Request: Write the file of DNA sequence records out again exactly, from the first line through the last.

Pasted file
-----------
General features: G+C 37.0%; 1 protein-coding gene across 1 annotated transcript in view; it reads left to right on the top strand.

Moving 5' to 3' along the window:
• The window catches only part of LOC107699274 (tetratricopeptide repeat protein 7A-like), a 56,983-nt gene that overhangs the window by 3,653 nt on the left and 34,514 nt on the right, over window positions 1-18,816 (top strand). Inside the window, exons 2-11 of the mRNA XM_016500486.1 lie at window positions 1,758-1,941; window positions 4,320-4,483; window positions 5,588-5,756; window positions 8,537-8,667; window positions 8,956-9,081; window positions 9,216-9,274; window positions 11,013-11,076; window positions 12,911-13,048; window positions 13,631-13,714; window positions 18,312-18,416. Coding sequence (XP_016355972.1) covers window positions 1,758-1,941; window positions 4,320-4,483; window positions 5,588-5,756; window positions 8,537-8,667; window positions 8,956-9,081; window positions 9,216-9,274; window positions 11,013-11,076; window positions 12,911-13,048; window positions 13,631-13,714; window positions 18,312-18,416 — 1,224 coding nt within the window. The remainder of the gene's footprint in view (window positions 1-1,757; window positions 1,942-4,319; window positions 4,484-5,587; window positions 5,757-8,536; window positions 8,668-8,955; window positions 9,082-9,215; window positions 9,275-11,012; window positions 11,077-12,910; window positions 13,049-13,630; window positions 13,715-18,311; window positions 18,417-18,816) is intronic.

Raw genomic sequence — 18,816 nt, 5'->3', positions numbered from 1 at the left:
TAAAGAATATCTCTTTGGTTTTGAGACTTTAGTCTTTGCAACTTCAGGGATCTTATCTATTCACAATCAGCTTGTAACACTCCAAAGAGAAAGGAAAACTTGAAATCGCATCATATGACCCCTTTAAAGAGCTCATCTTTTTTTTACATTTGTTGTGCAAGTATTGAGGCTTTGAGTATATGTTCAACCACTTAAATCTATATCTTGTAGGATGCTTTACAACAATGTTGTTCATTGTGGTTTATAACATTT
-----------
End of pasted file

General features: G+C 37.0%; 1 protein-coding gene across 1 annotated transcript in view; it reads left to right on the top strand.

Moving 5' to 3' along the window:
• The window catches only part of LOC107699274 (tetratricopeptide repeat protein 7A-like), a 56,983-nt gene that overhangs the window by 3,653 nt on the left and 34,514 nt on the right, over window positions 1-18,816 (top strand). Inside the window, exons 2-11 of the mRNA XM_016500486.1 lie at window positions 1,758-1,941; window positions 4,320-4,483; window positions 5,588-5,756; window positions 8,537-8,667; window positions 8,956-9,081; window positions 9,216-9,274; window positions 11,013-11,076; window positions 12,911-13,048; window positions 13,631-13,714; window positions 18,312-18,416. Coding sequence (XP_016355972.1) covers window positions 1,758-1,941; window positions 4,320-4,483; window positions 5,588-5,756; window positions 8,537-8,667; window positions 8,956-9,081; window positions 9,216-9,274; window positions 11,013-11,076; window positions 12,911-13,048; window positions 13,631-13,714; window positions 18,312-18,416 — 1,224 coding nt within the window. The remainder of the gene's footprint in view (window positions 1-1,757; window positions 1,942-4,319; window positions 4,484-5,587; window positions 5,757-8,536; window positions 8,668-8,955; window positions 9,082-9,215; window positions 9,275-11,012; window positions 11,077-12,910; window positions 13,049-13,630; window positions 13,715-18,311; window positions 18,417-18,816) is intronic.

Raw genomic sequence — 18,816 nt, 5'->3', positions numbered from 1 at the left:
TAAAGAATATCTCTTTGGTTTTGAGACTTTAGTCTTTGCAACTTCAGGGATCTTATCTATTCACAATCAGCTTGTAACACTCCAAAGAGAAAGGAAAACTTGAAATCGCATCATATGACCCCTTTAAAGAGCTCATCTTTTTTTTACATTTGTTGTGCAAGTATTGAGGCTTTGAGTATATGTTCAACCACTTAAATCTATATCTTGTAGGATGCTTTACAACAATGTTGTTCATTGTGGTTTATAACATTT